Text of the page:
Police chief says Uber 'likely not' at fault in pedestrian accident

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The company has been testing autonomous vehicles around North America, and one of its vehicles struck a woman walking her bicycle across a street in Tempe, Arizona.

Britain is pushing ahead with tests of self-driving cars on public roads despite mounting public concern over safety after a pedestrian was killed by one in the US.

Elaine Herzberg, who was 49, was walking alongside her bicycle outside a crosswalk on a road with four lanes in a suburb of Phoenix about 10 p.m. local time on Sunday or 12:00 EST Monday morning, when the Uber vehicle struck her while traveling at approximately 40 miles per hour, said police.

U.S. government safety investigators were sent to examine the crash site and Uber has suspended its test fleets of self-driving cars across the USA and Canada.

"It is unsafe to cross roadways in the evening hour when well-illuminated, managed crosswalks are available", Moir was quoted as saying by the San Francisco Chronicle. This incident appears to be one of those "corner cases" that Elon Musk refers to often as being the most hard for software engineers to deal with.

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Arizona officials saw opportunity when Uber and other companies began testing driverless cars a few years ago.

Tempe Police Chief Sylvia Moir relayed to the publication that the driver said it "was like a flash, the person walked out in front of them". Herzberg, who police say may have been homeless, was taken to a local hospital where she died.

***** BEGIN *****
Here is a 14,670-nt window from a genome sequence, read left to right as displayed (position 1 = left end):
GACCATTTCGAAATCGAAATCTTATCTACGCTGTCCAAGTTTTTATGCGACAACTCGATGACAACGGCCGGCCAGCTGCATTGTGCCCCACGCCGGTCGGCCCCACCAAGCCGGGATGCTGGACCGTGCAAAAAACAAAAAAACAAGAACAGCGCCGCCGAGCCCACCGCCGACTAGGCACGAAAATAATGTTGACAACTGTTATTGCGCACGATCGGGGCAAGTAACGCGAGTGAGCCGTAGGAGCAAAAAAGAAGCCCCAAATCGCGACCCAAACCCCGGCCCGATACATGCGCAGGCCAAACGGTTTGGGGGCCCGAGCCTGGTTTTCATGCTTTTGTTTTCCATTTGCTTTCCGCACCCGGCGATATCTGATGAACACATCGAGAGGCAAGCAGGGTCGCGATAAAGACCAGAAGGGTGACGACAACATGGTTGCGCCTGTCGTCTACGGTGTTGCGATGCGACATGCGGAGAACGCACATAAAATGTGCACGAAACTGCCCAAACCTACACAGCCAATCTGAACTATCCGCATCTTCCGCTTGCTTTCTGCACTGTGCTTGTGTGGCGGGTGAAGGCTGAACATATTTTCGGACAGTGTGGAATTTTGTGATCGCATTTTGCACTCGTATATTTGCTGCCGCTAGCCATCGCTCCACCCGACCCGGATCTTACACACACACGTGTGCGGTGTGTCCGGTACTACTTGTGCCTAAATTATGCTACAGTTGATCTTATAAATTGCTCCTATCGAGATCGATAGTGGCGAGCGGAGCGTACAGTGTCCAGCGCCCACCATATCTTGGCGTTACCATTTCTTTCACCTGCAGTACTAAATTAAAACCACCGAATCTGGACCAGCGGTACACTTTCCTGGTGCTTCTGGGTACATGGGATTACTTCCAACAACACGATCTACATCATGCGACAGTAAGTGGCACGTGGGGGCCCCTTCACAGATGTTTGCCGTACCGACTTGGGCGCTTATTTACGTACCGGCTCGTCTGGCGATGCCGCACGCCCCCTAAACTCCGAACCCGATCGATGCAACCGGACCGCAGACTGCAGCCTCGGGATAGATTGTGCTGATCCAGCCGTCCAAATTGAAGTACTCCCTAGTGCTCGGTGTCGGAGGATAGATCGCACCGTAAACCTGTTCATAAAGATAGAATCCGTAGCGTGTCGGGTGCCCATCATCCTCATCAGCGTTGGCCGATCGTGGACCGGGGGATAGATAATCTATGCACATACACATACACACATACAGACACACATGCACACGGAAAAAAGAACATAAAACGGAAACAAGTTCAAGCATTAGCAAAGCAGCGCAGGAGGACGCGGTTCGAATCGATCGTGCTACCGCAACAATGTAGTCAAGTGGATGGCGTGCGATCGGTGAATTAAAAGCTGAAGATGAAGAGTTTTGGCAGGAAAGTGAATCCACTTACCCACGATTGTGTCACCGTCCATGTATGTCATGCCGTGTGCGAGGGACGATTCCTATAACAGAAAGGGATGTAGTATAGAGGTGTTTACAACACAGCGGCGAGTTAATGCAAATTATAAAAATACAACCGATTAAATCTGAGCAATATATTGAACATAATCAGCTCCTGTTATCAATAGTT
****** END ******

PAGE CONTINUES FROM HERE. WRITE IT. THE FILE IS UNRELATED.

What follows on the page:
Anthony Foxx, who served as US Secretary of Transportation under former President Barack Obama, called the accident a "wake up call to the entire [autonomous vehicle] industry and government to put a high priority on safety".

In California, self-driving cars must have a remote backup driver that essentially turns them into drones for the street. Certainly, the safety driver, who was behind the wheel at the time of the collision, was unable to react in time.

Despite the police chief's preliminary statement suggesting the accident was unavoidable and apparently the fault of the victim, the death has ignited a frenzy of sensational headlines. The woman is believed to be the first pedestrian ever to have been killed by a self driving vehicle. Decisions on any possible charges will be made by the Maricopa County Attorney's office. The incident may also hurt Uber's ability to attract partners and suppliers, many of which could be dissuaded from working with a company that might have such a negative public perception. The NTSB will investigate who was at fault for the crash: the operator, the software that was supposed to drive the auto, or the pedestrian.

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